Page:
If the United States is to employ an “all of the above energy policy,” where every form of energy is allowed to compete on its own merits, then the Trump administration should not take steps to hurt…
JOBS • MANUFACTURING • ENERGY
OPERATING SOLAR FACTORIES IN THE U.S.
The Truth About Suniva and SolarWorld
SolarWorld and Suniva are bankrupt and foreign-owned companies that are now asking the International Trade Commission (ITC) to impose tariffs on solar panels, a move that is opposed by a bipartisan group of congressmen and senators and the solar energy industry’s trade association, which estimates the tariffs could result in the loss of up to 88,000 jobs, or one-third of the U.S. solar workforce.
Suniva, which has been majority owned by the Chinese conglomerate Shunfeng International Clean Energy since 2015, filed for bankruptcy in April – two weeks after it laid off 131 employees without notice and closed its plant in Michigan.
- According to data compiled by Good Jobs First, a corporate accountability watchdog, Suniva has received over $19 million in state, local and federal subsidies, grants, and tax credits and over $34 million in federal loans, loan guarantees, and bailout assistance. Suniva’s largest single award was $5.7 million in clean energy manufacturing tax credits, through the stimulus package.
- An E&E News study of Suniva’s bankruptcy filings has revealed that the company is “overwhelmingly in debt to foreign rather than domestic suppliers”.
- Moreover, SQN Capital Management, an asset manager based in offshore tax haven Guernsey, claims that Suniva owes more than $51 million for the purchase of factory equipment, and is bankrolling Suniva’s complaint before the ITC.
- SQN previously offered to make the entire complaint go away, for a hefty price. In May, according to a document submitted to ITC, it wrote to the China Chamber of Commerce for Import & Export of Machinery & Electronic Products and said that if it would be able to recover the cost by selling Suniva’s assets, it “would have no interest in providing additional funding” and “the assets of Suniva would be liquidated and the company would cease to exist any longer.”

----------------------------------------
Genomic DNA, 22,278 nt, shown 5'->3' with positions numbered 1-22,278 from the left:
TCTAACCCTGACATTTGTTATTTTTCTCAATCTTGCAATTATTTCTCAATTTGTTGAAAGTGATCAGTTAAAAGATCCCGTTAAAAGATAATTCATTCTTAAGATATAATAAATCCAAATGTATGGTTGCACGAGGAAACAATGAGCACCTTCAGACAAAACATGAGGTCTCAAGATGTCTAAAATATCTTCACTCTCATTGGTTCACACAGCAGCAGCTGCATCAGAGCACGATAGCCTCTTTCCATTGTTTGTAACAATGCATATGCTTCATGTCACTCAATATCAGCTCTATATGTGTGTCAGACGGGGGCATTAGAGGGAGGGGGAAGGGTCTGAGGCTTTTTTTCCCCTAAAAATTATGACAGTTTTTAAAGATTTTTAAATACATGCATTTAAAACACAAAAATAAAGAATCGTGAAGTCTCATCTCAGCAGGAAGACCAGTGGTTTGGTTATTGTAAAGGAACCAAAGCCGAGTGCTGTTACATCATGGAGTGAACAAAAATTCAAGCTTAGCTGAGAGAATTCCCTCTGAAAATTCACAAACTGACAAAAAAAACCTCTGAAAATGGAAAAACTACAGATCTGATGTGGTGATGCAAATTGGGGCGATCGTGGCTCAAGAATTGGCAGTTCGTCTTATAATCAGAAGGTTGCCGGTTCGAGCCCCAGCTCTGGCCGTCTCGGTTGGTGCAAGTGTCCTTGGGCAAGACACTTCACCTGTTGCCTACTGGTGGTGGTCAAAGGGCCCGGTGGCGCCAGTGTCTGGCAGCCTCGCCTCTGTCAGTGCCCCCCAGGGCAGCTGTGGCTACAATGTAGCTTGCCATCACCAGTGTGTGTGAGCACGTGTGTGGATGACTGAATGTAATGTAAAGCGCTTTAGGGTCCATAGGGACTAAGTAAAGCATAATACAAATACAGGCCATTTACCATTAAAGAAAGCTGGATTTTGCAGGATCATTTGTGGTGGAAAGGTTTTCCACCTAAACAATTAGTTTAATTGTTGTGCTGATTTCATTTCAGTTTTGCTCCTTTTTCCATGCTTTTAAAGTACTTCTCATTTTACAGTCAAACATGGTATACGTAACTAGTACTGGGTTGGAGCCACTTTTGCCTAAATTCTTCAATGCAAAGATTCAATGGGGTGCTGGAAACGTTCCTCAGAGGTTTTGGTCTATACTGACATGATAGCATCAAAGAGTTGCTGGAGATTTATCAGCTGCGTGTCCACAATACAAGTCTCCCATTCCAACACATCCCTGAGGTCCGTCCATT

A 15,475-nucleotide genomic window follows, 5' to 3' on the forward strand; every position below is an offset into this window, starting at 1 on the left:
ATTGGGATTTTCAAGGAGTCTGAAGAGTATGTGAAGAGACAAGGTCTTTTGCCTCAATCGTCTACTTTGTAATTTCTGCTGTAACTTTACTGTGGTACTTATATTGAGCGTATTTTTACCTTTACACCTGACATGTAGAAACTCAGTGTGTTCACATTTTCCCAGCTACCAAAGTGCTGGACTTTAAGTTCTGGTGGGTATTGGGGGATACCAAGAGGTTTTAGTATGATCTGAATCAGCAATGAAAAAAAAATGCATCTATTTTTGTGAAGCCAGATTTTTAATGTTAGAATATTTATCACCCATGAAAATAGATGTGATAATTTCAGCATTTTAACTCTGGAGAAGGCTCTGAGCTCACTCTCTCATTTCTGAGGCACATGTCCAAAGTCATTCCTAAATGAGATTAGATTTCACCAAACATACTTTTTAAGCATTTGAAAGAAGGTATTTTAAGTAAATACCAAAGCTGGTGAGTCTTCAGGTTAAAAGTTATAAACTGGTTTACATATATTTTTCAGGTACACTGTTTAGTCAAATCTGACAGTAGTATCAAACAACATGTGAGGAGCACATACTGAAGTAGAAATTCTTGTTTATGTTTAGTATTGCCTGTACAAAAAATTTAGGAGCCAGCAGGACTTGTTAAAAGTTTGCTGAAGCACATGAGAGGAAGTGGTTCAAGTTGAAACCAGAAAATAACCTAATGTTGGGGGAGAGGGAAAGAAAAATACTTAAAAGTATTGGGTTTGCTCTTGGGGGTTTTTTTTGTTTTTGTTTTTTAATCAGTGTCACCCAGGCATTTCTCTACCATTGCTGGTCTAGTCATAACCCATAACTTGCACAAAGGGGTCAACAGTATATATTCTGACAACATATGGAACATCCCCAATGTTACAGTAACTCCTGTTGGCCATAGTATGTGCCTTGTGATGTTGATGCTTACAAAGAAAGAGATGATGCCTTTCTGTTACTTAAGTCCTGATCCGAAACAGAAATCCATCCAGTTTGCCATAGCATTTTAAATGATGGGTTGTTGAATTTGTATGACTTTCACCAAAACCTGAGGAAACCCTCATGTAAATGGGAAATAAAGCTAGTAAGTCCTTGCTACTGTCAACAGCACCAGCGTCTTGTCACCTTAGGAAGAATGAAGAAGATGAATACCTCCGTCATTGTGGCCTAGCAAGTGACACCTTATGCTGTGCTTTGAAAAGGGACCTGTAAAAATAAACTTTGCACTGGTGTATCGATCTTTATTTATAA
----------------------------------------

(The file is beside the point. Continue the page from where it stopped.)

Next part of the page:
Suniva’s co-plaintiff is a subsidiary of Germany’s SolarWorld AG, which filed for insolvency in May. SolarWorld then informed Oregon employment officials that its U.S. operation would be laying off hundreds of employees at its Hillsboro plant and the “employment action is expected to be permanent.”
- As of July, SolarWorld Americas eliminated 360 jobs and reduced its headcount from about 800 to 300 through attrition.
- The management board of SolarWorld has resigned– with the exception of its founder and chairman, Dr. Ing Eh Frank Ashbeck, who resigned in August.
- Asbeck has since announced that the company will get out of insolvency – by selling 49% its assets to a Qatari-German investment fund he set up with Qatar Solar Technologies, a SolarWorld shareholder.
- The Qatar Foundation, funded by the government of Qatar, first bailed out Solar World in 2013 and has owned a financial stake in the company ever since.
In short: Suniva and SolarWorld’s foreign financial interests stand in stark contrast to those of the thriving domestic solar manufacturing industry, and any decision in this case to support their false claims would put the interest of foreign hedge funds with poor business records ahead of what’s been a successful domestic industry.